Saturday, July 24, 2010

Stories in Reserve Launch

The Temporary Travel Office is pleased to release the first volume in its Stories in Reserve series of guidebooks.

The series will feature original guided tours created by artists, activists, historians and storytellers that span from polemic narrative to experimental soundscape. Taking its title from 20th Century scholar Michel de Certeau’s The Practice of Everyday Life, the series will attempt to engage with “fragmentary and inward-turning histories, pasts that others are not allowed to read.”

Stories in Reserve: Volume One presents three audio guides that take reader-listeners on journeys within the territory known as North America. Iowa City-based artist and educator Sarah Kanouse guides listeners into a National Wildlife Refuge in Southern Illinois. Kanouse’s tour, America Ponds, intervenes in the conventional knowledge of the Refuge as a preserved landscape, reminding us that the Superfund-classified land is “a place where our most romantic feelings about nature collide with the reality of near-total human engineering.”

In the West Coast border town of Tijuana, Mexico, artist Ricardo Miranda Zúñiga (New York) finds one example of transnational commerce in a rather unexpected place–a dentist’s chair. With Dentimundo, Miranda Zúñiga shares interviews with several dentists working along the Southern perimeter of the US- Mexico border, finding that their practices serve a broad clientele that include a large number of US citizens.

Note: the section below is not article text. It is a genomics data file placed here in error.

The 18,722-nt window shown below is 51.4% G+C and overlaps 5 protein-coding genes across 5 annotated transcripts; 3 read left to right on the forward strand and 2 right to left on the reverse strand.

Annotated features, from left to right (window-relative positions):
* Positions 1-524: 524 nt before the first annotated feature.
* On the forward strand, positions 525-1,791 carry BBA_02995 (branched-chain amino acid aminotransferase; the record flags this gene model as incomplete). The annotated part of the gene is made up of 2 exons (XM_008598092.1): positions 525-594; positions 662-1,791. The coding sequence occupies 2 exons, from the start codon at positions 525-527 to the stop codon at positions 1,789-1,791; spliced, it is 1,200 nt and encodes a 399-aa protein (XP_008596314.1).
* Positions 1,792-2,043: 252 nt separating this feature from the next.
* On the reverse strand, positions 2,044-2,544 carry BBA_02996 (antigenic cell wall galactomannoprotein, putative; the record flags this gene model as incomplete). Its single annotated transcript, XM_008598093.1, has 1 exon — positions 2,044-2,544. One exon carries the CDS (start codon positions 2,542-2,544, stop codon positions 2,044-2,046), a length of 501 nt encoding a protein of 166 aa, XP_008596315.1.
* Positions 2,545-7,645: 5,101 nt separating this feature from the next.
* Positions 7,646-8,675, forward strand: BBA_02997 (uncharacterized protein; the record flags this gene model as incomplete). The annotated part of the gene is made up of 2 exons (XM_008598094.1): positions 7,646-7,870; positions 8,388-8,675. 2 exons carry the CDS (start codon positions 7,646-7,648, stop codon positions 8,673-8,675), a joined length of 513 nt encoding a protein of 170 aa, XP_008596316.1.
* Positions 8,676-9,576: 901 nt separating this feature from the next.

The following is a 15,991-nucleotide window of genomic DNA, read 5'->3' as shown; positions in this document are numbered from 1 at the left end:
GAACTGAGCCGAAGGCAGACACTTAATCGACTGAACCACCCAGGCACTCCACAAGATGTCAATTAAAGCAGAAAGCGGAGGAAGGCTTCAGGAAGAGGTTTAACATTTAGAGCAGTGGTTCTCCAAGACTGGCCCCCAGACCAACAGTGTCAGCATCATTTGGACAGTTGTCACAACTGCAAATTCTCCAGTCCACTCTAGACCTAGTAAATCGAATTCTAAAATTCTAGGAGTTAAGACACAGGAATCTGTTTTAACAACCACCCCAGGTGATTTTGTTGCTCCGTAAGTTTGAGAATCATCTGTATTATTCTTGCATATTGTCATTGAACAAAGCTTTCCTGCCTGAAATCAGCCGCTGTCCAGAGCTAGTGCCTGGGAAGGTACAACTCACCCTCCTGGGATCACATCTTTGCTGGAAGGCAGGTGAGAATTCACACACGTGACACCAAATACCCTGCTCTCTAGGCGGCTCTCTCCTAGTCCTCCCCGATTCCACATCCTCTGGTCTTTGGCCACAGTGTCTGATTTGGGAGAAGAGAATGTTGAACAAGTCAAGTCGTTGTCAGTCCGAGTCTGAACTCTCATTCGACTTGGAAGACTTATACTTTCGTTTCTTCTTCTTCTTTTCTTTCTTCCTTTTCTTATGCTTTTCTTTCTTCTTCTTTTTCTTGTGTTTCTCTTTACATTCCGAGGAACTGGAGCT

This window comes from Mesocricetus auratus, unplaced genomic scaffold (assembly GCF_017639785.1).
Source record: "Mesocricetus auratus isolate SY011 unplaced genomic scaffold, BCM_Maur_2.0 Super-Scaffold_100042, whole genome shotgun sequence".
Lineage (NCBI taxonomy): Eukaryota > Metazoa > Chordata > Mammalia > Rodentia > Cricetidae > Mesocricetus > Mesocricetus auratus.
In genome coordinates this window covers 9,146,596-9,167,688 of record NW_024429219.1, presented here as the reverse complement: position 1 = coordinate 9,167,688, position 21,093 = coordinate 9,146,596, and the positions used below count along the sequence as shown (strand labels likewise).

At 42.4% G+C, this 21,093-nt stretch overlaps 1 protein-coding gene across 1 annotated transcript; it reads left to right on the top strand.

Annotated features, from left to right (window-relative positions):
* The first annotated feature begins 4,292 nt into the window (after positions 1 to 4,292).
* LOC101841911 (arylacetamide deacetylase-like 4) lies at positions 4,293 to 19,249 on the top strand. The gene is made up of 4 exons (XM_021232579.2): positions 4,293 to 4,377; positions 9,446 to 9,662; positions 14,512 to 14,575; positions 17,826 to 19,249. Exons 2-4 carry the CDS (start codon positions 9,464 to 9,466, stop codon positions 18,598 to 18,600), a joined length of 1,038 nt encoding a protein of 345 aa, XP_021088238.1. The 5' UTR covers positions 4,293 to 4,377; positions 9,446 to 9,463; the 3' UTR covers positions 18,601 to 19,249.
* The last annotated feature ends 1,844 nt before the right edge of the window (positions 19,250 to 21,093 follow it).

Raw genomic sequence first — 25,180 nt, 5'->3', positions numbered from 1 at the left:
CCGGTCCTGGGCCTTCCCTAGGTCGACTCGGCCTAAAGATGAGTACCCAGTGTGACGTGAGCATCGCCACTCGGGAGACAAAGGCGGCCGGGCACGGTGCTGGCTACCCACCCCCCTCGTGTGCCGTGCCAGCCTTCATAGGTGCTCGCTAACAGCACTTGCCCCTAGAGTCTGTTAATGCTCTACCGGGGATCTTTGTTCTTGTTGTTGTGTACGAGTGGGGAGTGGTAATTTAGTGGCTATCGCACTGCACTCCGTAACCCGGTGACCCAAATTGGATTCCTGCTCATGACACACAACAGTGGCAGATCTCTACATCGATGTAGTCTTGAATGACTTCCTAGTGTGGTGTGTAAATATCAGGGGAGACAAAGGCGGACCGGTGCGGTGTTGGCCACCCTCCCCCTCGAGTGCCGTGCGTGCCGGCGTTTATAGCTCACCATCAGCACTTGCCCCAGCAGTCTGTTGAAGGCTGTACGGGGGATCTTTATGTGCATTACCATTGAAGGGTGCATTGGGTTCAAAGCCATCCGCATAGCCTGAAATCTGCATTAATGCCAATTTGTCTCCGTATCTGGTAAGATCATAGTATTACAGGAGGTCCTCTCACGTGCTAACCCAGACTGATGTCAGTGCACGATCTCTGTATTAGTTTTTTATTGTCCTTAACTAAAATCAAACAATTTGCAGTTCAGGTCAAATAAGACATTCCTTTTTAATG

Siting Expositions: Vancouver, a walking tour of Vancouver’s False Creek, examines the history and impact of two global mega-events—Expo 86 and the 2010 Winter Olympic Games—on this rapidly-developed part of the city. Produced by artists Ryan Griffis, Lize Mogel and Sarah Ross, Siting Expositions presents tourists with a conversation among voices that view the development through different lenses.

Volume One consists of one full-color, 36-page booklet and three audio compact discs.
For more information and to obtain the book (available in hard copy and in digital form), contact the Temporary Travel Office or see

Wednesday, July 21, 2010

Do Shaded Cars Dream of Solar Powered Sheep?

The New York Times has a recent post on their "Green" blog about one company that is building solar-panel-covered parking spaces. The company's (Envision Solar) CEO Robert Noble refers to their current efforts to produce tilting panels that optimize sun exposure as "solar forestation." He also notes that this will be a benefit to parking lot operators because “you can charge more for shaded parking.”
Why is it that these architects/engineers can imagine a future with automatically rotating solar panels, but can't imagine that future without surface parking lots?